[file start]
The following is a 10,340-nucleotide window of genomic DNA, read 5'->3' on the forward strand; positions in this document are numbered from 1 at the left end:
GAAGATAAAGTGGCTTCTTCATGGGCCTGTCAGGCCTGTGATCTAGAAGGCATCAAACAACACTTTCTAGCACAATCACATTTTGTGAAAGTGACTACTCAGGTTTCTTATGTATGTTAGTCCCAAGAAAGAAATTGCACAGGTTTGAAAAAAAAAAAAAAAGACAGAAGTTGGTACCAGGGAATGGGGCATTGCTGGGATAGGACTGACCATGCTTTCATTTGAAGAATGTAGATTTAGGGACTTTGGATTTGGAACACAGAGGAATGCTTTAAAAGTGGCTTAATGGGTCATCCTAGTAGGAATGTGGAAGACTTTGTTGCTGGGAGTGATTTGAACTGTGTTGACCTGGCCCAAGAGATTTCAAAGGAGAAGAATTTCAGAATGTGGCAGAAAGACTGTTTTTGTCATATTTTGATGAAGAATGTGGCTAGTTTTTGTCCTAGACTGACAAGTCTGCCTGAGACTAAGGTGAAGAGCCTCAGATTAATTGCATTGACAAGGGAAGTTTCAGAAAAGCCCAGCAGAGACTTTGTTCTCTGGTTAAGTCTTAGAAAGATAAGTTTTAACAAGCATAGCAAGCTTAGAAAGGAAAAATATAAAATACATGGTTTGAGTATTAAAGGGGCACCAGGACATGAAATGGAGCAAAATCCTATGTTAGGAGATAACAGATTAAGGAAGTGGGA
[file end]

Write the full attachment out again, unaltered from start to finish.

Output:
The following is a 10,340-nucleotide window of genomic DNA, read 5'->3' on the forward strand; positions in this document are numbered from 1 at the left end:
GAAGATAAAGTGGCTTCTTCATGGGCCTGTCAGGCCTGTGATCTAGAAGGCATCAAACAACACTTTCTAGCACAATCACATTTTGTGAAAGTGACTACTCAGGTTTCTTATGTATGTTAGTCCCAAGAAAGAAATTGCACAGGTTTGAAAAAAAAAAAAAAAGACAGAAGTTGGTACCAGGGAATGGGGCATTGCTGGGATAGGACTGACCATGCTTTCATTTGAAGAATGTAGATTTAGGGACTTTGGATTTGGAACACAGAGGAATGCTTTAAAAGTGGCTTAATGGGTCATCCTAGTAGGAATGTGGAAGACTTTGTTGCTGGGAGTGATTTGAACTGTGTTGACCTGGCCCAAGAGATTTCAAAGGAGAAGAATTTCAGAATGTGGCAGAAAGACTGTTTTTGTCATATTTTGATGAAGAATGTGGCTAGTTTTTGTCCTAGACTGACAAGTCTGCCTGAGACTAAGGTGAAGAGCCTCAGATTAATTGCATTGACAAGGGAAGTTTCAGAAAAGCCCAGCAGAGACTTTGTTCTCTGGTTAAGTCTTAGAAAGATAAGTTTTAACAAGCATAGCAAGCTTAGAAAGGAAAAATATAAAATACATGGTTTGAGTATTAAAGGGGCACCAGGACATGAAATGGAGCAAAATCCTATGTTAGGAGATAACAGATTAAGGAAGTGGGA